Friday, May 18, 2007

Timing The Market

posted by Aunty Cindy

Way back when I first started saving for retirement, one of the first and most important financial lessons I learned was “never try to time the market”. The reasoning was simplicity itself. The heads of the biggest investment firms in the country and their hundreds of very smart staff people can’t figure out when a stock or a fund has reached its high point and is about to decline. What makes you think YOU can?

I believe the same can be said of publishing, and here’s my personal experience.

I attended my very first romance writers’ conference in October, 2004. During that wonderful three day event, the phrase on everyone’s lips, be they writer, reader, editor or agent, was CHICK LIT! Nearly every writer I talked to was writing and/or pitching a chick lit novel. Well, every one except me. Every editor and agent in attendance were requesting and buying chick lit. I was feeling a bit left out, but rather than try and “time the market”, I kept working on my romantic suspense WIP.

Fast-forward to July, 2005 and my first RWA National conference. I was working on my second romantic suspense WIP and suddenly everyone was talking about PARANORMAL romance. Everybody was reading, writing and/or buying anything with a vampire or a shape-shifter in it. Chick Lit, it seems, was dead, or at least terminally ill. HUH? I was out of the loop again. And I felt bad for the writers trying to pitch a chick lit manuscript.

Last year, when the RWA National conference rolled around again, vampires were still undead but also rather passe. Unless they were in an erotica, because the word circulating now was hot, Hotter, HOTTEST! Whatever you were writing needed to have plenty of steamy sex scenes. By now, I’m sure you can guess what I was writing… if you said anything except romantic suspense, you just aren’t paying attention.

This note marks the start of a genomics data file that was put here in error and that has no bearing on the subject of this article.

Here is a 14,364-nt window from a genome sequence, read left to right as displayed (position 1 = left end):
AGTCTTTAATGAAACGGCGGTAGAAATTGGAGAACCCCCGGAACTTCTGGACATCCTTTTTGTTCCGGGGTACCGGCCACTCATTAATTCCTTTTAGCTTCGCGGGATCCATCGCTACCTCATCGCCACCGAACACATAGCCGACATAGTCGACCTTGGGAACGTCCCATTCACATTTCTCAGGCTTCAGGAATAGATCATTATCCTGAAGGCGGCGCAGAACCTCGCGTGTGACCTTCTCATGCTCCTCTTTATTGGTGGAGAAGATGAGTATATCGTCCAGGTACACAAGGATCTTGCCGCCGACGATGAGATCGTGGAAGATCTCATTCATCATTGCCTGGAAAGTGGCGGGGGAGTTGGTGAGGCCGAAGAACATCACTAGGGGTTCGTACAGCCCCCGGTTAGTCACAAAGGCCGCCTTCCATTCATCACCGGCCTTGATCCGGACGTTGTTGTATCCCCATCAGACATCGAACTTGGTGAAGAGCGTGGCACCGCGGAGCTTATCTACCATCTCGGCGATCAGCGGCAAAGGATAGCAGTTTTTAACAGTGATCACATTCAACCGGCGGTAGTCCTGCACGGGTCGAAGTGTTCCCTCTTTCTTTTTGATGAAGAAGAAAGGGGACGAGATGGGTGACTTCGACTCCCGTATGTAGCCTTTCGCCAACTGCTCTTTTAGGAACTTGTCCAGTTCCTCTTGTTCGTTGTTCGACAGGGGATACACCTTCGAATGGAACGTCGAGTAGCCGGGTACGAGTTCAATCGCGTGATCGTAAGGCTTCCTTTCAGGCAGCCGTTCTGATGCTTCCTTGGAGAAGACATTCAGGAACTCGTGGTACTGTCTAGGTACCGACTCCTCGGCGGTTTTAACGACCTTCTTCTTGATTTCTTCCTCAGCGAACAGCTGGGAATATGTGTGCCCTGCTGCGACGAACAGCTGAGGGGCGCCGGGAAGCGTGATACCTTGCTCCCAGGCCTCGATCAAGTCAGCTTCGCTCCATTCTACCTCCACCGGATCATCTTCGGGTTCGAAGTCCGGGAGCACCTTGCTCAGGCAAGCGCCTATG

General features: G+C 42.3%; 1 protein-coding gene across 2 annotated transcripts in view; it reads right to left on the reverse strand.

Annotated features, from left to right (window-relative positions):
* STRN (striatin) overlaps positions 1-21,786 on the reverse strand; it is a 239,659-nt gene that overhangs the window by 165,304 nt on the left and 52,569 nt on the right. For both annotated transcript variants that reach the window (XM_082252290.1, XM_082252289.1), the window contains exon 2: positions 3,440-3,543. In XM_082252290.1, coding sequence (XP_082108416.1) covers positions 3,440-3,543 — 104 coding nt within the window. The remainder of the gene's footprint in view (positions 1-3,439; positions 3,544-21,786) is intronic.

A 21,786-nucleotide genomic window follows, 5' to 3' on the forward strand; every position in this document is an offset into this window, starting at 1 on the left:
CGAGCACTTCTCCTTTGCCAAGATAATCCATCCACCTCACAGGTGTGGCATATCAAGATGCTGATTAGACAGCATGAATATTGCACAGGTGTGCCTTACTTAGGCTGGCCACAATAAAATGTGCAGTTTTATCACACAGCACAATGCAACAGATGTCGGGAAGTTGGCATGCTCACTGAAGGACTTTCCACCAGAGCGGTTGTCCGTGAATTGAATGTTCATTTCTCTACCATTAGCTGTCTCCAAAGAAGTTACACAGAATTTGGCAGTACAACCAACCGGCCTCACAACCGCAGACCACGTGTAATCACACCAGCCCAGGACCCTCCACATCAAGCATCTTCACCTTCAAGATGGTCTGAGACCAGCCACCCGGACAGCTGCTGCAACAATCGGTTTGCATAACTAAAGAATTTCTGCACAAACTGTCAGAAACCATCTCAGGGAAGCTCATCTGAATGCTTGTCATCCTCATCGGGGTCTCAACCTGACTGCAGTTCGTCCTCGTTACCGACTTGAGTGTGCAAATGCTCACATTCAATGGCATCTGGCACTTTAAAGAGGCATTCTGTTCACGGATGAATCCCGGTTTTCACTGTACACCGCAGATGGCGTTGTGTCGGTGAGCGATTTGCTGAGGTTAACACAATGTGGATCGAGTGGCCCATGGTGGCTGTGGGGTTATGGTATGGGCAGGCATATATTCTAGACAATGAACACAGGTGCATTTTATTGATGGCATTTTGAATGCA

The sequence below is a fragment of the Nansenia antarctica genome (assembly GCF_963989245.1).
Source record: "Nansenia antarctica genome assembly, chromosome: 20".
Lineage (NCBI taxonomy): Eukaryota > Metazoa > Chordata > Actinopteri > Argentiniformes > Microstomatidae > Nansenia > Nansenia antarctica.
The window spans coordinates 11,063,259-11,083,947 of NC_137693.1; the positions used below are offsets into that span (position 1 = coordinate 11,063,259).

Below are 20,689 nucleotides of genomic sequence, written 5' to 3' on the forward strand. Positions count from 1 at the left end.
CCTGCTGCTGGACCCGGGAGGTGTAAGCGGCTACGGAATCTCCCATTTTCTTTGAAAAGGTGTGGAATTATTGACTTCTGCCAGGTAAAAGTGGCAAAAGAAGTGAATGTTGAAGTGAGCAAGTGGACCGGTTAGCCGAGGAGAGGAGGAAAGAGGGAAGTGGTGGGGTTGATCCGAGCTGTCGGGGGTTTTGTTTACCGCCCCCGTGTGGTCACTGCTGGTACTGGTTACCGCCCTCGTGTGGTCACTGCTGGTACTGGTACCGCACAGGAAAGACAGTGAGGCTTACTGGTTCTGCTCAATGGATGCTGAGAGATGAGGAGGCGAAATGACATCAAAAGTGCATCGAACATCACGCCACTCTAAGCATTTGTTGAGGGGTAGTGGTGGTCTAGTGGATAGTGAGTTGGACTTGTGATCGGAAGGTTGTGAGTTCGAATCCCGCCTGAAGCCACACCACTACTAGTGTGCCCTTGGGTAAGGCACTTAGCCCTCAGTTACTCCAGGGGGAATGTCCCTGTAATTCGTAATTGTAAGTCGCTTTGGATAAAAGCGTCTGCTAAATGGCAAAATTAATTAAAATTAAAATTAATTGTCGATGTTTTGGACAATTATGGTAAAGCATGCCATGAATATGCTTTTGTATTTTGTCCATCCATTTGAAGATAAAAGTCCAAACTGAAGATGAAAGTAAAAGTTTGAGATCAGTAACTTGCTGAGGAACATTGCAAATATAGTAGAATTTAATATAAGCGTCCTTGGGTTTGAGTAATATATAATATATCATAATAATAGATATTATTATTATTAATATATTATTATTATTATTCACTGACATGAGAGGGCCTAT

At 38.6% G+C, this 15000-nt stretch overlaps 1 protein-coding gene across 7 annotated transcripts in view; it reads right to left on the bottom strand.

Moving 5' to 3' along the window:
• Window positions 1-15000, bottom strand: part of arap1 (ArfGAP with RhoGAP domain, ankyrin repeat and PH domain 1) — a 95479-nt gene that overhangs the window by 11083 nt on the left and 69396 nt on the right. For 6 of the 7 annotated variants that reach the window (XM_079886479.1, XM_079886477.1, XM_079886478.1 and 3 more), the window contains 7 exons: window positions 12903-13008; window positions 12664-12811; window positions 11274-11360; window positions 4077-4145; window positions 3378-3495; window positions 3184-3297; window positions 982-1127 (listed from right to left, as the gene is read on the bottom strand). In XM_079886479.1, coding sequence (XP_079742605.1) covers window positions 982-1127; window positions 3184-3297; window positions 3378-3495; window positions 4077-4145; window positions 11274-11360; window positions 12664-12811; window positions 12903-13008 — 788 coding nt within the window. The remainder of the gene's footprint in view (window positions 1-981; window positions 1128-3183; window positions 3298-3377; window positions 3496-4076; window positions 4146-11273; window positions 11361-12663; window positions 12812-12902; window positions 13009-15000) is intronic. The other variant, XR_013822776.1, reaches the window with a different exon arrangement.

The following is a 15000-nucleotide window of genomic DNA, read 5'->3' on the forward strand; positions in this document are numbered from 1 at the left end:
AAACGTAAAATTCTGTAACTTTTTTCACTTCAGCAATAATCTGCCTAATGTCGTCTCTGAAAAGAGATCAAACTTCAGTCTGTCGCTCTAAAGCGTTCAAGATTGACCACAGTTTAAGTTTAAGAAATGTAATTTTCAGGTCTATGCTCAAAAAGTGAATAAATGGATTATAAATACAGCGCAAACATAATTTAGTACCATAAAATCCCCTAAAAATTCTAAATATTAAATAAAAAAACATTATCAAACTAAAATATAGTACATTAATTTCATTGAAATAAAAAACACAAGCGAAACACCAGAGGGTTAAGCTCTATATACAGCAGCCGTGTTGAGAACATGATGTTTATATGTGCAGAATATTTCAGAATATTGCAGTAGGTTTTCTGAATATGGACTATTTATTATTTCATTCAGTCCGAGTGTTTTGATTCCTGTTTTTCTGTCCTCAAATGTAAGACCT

So here it is May and National will be rolling around again in less than two months. What will be the next big thing this year? Judging by the rumblings I’ve heard and the sales I’ve seen lately, my guess is that historical are indeed making a comeback. Or not…

If I’ve learned anything in the past three years it’s that “the powers that be” in romance publishing, editors and agents don’t have any more idea about the next big thing than I do. And if they can’t predict the next hot trend, I’m certainly not going to try.

What about you? What do you think will be the next big thing? Do you run out to read and/or write what you see crowding the bookstore shelves? Or do you stick with your old favorites?


Christine Wells said...

Wise words, Aunty C! You know, I write historicals and they were supposed to be dead, yet three banditas were contracted in the last year to major print houses with--you guessed it--historicals. The supposed downturn went by in the blink of an eye.

I'm not against trying new things because I think a writer can stretch themselves by writing something different every now and then. But you have to be doing it for the right reasons. Following the market when you have no real feel for the particular subgenre is not the smartest, IMO.

Christine Zampi said...

I think trying to time the writing market is like trying to time any market. Real estate, stock market, even the job market. Good luck, my friend. Some people are lucky at it and some not.